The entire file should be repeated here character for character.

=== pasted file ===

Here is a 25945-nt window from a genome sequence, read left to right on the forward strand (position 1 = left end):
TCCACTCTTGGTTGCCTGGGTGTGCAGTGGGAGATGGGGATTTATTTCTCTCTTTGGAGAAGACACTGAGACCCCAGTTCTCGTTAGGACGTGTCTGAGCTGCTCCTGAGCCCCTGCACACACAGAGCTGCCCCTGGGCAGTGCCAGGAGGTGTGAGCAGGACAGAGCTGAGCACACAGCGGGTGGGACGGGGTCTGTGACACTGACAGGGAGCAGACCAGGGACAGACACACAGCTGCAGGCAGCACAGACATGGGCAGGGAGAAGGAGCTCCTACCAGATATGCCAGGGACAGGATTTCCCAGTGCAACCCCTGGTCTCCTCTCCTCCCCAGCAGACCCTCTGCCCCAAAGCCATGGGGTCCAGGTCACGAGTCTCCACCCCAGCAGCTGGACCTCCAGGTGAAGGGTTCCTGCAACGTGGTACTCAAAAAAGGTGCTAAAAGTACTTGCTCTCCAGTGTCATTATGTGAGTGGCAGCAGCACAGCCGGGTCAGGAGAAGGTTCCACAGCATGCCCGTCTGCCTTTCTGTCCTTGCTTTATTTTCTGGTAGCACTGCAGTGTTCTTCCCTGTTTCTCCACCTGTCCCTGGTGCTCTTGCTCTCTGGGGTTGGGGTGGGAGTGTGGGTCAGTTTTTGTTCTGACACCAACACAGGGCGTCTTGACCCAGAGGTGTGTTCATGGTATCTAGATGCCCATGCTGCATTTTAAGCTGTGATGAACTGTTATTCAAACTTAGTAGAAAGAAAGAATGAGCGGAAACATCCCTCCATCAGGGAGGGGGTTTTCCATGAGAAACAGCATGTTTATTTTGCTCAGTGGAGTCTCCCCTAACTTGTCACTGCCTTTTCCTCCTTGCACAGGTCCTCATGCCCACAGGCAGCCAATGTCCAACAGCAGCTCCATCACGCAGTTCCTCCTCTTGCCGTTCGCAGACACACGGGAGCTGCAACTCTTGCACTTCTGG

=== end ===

Here is a 25945-nt window from a genome sequence, read left to right on the forward strand (position 1 = left end):
TCCACTCTTGGTTGCCTGGGTGTGCAGTGGGAGATGGGGATTTATTTCTCTCTTTGGAGAAGACACTGAGACCCCAGTTCTCGTTAGGACGTGTCTGAGCTGCTCCTGAGCCCCTGCACACACAGAGCTGCCCCTGGGCAGTGCCAGGAGGTGTGAGCAGGACAGAGCTGAGCACACAGCGGGTGGGACGGGGTCTGTGACACTGACAGGGAGCAGACCAGGGACAGACACACAGCTGCAGGCAGCACAGACATGGGCAGGGAGAAGGAGCTCCTACCAGATATGCCAGGGACAGGATTTCCCAGTGCAACCCCTGGTCTCCTCTCCTCCCCAGCAGACCCTCTGCCCCAAAGCCATGGGGTCCAGGTCACGAGTCTCCACCCCAGCAGCTGGACCTCCAGGTGAAGGGTTCCTGCAACGTGGTACTCAAAAAAGGTGCTAAAAGTACTTGCTCTCCAGTGTCATTATGTGAGTGGCAGCAGCACAGCCGGGTCAGGAGAAGGTTCCACAGCATGCCCGTCTGCCTTTCTGTCCTTGCTTTATTTTCTGGTAGCACTGCAGTGTTCTTCCCTGTTTCTCCACCTGTCCCTGGTGCTCTTGCTCTCTGGGGTTGGGGTGGGAGTGTGGGTCAGTTTTTGTTCTGACACCAACACAGGGCGTCTTGACCCAGAGGTGTGTTCATGGTATCTAGATGCCCATGCTGCATTTTAAGCTGTGATGAACTGTTATTCAAACTTAGTAGAAAGAAAGAATGAGCGGAAACATCCCTCCATCAGGGAGGGGGTTTTCCATGAGAAACAGCATGTTTATTTTGCTCAGTGGAGTCTCCCCTAACTTGTCACTGCCTTTTCCTCCTTGCACAGGTCCTCATGCCCACAGGCAGCCAATGTCCAACAGCAGCTCCATCACGCAGTTCCTCCTCTTGCCGTTCGCAGACACACGGGAGCTGCAACTCTTGCACTTCTGG